[su_note note_color=”#bdf7f1″ text_color=”#000000″ radius=”0″]The National Waterway (Lakhipur-Bhanga Stretch of the Barak River) Bill, 2013 was introduced in the Rajya Sabha in 2013. The Bill proposes to declare and develop the 121km long Lakhipur-Bhanga stretch of the Barak river in Assam as National Waterway 6 – NW-6. [/su_note]

Benefits of IWT

  • Low capital cost and operating costs
  • Low maintenance cost
  • Least energy consumption – highly fuel efficient mode of transport.
  • Least impact on environment among other modes of transport – low carbon emissions.
  • Enormous capacity reserves to carry bulk cargo, coal etc
  • Can provide access to far flung areas -. North Eastern states now receive coal, foodgrains through IWT.

Constraints in development of IWT

  • Diversion of river water for irrigation – Volume of water in the rivers has lessened on account of construction of canals for irrigation purposes.
  • Deforestation of hill ranges leading to erosion, accumulation of silt in rivers.
  • Insufficient depths throughout the stretch of navigable waters . For example, the peninsular rivers depend on rainfall for their volume of water. During dry season, navigation is difficult.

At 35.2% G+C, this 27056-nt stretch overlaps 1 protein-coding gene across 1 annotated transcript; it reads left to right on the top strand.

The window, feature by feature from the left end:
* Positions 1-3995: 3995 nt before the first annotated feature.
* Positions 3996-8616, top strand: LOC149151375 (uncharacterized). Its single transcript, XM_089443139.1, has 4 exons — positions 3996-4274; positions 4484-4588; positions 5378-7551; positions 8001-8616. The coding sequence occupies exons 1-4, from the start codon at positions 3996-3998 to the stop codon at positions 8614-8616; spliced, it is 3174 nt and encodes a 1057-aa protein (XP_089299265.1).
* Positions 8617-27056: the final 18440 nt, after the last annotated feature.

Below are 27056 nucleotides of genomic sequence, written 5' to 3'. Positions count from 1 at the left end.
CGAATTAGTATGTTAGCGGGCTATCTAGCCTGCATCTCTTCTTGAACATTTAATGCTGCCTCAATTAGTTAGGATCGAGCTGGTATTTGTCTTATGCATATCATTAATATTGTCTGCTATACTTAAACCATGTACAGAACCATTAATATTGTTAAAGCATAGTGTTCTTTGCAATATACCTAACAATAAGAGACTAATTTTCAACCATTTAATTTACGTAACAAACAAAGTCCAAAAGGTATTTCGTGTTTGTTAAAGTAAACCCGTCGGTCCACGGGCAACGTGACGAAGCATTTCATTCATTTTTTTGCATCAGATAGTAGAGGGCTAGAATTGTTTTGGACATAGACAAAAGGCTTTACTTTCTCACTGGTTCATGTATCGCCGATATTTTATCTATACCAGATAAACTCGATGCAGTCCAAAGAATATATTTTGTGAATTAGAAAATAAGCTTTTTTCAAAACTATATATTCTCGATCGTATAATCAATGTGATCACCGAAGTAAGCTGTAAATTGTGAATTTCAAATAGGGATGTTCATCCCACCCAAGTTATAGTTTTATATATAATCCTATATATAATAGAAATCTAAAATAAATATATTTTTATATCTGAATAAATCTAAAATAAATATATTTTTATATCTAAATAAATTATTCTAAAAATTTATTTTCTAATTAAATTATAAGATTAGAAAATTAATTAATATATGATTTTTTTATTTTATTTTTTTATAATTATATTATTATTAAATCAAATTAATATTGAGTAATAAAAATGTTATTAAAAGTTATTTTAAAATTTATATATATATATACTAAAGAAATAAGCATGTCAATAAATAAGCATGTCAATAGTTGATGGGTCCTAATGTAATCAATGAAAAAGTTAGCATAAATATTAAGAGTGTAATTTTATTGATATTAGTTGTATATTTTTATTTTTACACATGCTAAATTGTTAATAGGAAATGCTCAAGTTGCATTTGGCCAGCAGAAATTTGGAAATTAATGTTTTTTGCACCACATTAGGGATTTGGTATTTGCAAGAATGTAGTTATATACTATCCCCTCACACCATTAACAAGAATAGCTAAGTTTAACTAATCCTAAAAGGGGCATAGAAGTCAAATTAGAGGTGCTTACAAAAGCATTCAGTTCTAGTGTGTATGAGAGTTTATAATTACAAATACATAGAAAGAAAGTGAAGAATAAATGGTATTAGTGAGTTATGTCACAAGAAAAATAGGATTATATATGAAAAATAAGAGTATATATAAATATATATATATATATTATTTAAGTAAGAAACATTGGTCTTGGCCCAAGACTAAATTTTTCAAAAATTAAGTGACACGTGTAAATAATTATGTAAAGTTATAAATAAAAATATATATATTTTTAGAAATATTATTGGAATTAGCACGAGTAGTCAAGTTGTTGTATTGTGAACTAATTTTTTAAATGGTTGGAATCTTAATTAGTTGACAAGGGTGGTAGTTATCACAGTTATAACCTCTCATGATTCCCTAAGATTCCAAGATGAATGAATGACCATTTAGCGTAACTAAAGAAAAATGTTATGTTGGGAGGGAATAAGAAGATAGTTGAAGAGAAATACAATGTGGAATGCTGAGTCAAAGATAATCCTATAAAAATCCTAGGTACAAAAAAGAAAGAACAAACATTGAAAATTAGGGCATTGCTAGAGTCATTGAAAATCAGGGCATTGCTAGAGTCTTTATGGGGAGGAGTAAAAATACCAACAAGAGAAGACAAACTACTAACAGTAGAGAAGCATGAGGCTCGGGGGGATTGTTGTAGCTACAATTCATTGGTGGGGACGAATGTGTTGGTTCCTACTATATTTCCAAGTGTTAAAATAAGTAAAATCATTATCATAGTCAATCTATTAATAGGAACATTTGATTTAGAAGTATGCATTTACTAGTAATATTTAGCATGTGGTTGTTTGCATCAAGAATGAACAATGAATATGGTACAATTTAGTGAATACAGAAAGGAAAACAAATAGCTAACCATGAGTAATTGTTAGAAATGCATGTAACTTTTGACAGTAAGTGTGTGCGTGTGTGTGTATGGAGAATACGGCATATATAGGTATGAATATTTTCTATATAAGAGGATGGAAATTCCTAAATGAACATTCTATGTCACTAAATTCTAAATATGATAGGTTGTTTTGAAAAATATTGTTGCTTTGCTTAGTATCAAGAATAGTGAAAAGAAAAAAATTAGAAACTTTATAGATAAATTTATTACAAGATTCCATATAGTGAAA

• Most of the large rivers of the country enter the sea through shallow sand choked delta channels. Thus navigation is hampered unless dredging is done.
  • Non availability of adequate navigational aids resulting in unsafe passage and high travel time.
  • Lack of adequate terminal facilities at the loading and unloading points.
  • Lack of investment for the creation of infrastructure, modernization and lack of efficient operators.
  • Fuel cost is another factor. The barges run on high-speed diesel, the same fuel used by trucks.  If diesel prices soar, it will be disadvantageous.
  • Environmentalists have criticized the move to construct dams for promoting IWT as it will have an adverse impact on the ecology.

Suggestions to develop IWT

  • There is a need to give adequate financial support for operationalising these waterways. 12th FYP allocated only 1500 cr. Government should come out with comprehensive projects for development of IWT and fund allocations for the same should be made accordingly.